Can an independent play spoiler in 2020?

FILE - In this March 22, 2017 file photo, Starbucks CEO Howard Schultz speaks at the Starbucks annual shareholders meeting in Seattle.

WASHINGTON (SBG) - We’re almost one year away from the Iowa caucuses, the first set of votes in the 2020 election.

That means candidates have to decide soon if they’re in or out.

They also face the challenge of whether they should take an even bigger leap and run as a third-party option.

Just ask Howard Schultz.

“DNC and the RNC have set up such high levels of restrictions and impediments to almost not allow an independent person to run for president,” he complained in a recent interview. “It's un-American.”

The former Starbucks CEO’s possible run scares some democrats who believe another option on the ballot, could peel off voters and accidentally make re-election for President Trump easier.

At a recent event, a protester yelled from the crowd, “Don't help elect Trump, you egotistical, billionaire a*****!"

“I'm certainly not going to do anything to put Donald Trump back in the oval office," Schultz has tried to assure potential voters.

It’s happened before. Ralph Nader’s third-party run in 2000 siphoned enough votes to possibly cost Al Gore Florida & therefore, the White House.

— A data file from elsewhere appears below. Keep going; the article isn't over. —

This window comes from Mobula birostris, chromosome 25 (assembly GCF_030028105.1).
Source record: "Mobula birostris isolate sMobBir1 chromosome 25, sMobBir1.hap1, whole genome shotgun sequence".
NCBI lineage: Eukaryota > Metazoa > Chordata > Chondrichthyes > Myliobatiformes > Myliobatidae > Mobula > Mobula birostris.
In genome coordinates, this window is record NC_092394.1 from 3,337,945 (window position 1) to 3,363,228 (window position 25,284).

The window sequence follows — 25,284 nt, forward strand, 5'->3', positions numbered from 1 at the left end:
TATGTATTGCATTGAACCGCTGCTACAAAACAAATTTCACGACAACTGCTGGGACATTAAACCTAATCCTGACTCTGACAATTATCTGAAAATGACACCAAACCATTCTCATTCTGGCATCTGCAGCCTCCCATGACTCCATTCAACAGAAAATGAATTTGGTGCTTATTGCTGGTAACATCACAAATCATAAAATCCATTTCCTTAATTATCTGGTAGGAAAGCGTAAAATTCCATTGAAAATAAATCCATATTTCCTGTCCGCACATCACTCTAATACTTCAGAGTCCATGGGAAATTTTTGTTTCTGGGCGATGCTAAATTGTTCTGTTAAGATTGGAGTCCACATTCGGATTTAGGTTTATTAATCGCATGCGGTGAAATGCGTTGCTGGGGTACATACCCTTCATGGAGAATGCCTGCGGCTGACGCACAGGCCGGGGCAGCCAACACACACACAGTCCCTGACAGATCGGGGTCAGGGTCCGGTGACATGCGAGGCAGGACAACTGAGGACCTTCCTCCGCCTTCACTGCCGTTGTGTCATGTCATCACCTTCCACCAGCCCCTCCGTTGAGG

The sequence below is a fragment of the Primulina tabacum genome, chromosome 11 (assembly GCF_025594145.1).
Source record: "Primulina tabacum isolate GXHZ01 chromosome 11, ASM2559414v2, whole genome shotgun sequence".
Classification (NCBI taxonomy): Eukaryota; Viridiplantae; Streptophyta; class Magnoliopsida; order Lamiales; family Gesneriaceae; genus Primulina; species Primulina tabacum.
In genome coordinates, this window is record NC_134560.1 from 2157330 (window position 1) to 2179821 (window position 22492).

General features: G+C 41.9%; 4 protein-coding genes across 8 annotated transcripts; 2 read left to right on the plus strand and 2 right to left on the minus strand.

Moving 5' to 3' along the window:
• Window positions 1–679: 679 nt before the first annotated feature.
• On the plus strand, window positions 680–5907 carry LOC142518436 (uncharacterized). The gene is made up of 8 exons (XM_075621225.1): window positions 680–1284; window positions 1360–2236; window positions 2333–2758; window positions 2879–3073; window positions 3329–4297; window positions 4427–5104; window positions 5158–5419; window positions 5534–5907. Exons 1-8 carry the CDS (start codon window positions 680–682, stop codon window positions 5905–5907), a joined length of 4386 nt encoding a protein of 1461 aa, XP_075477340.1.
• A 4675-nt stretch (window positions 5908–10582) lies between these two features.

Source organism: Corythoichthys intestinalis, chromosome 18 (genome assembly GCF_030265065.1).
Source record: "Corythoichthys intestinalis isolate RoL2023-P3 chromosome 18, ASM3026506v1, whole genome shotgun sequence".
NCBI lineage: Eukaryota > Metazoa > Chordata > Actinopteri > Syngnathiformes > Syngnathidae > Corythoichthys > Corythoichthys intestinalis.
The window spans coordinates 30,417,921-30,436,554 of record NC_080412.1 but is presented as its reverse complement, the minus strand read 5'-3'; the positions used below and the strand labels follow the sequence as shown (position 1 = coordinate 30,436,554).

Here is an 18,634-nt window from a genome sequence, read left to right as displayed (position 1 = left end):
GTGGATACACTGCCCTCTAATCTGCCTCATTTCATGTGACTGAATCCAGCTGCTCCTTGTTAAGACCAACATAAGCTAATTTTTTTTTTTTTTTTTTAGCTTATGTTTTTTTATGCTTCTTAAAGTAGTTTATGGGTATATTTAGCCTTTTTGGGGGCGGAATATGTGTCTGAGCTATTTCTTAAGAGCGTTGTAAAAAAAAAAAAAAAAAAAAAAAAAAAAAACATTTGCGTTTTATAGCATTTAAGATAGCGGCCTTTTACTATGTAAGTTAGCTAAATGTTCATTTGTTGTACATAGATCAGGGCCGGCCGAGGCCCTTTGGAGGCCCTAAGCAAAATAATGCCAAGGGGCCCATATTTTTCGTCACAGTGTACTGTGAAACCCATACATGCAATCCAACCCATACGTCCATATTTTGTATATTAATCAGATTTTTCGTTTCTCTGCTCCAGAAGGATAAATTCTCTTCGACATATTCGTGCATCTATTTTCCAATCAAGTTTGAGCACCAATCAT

Ultimately though, those outside runs typically fall well short. Despite getting almost 19 percent of the vote, Ross Perot was a distant third in 1992. He got only 8 percent the next cycle.

And Pat Buchanan got less than 1 percent of the vote in his reform party run 4 years later.

Adjunct professor, Gary Nordlinger of George Washington University’s Graduate School of Political Management explained the difficulties, “You know how with Bill Clinton it was the Carville phrase: it’s the economy stupid and don’t forget health care? If you’re an independent candidate running for president, it’s the electoral college, stupid. You won’t be able to break it.”

Nevertheless, there’s a growing appetite for something different. People declaring themselves independent has gone up as public trust in government has been on a steady decline.

“It’s certainly been growing, over the years. If I took you back to the 1960’s, absolutely. You can see an absolute trend line.”

He added, “it’s not more and more independents. It’s less and less confidence in the democratic and republican party.”

Which may be tempting to others like former New York City mayor Michael Bloomberg or even to republicans considering a primary challenge to Trump, like former Ohio governor John Kasich.

A Gallup poll last year shows 42 percent of Americans identify as independents. That’s up 3 percent and part of the largest single year bump they’ve ever seen after a presidential election.

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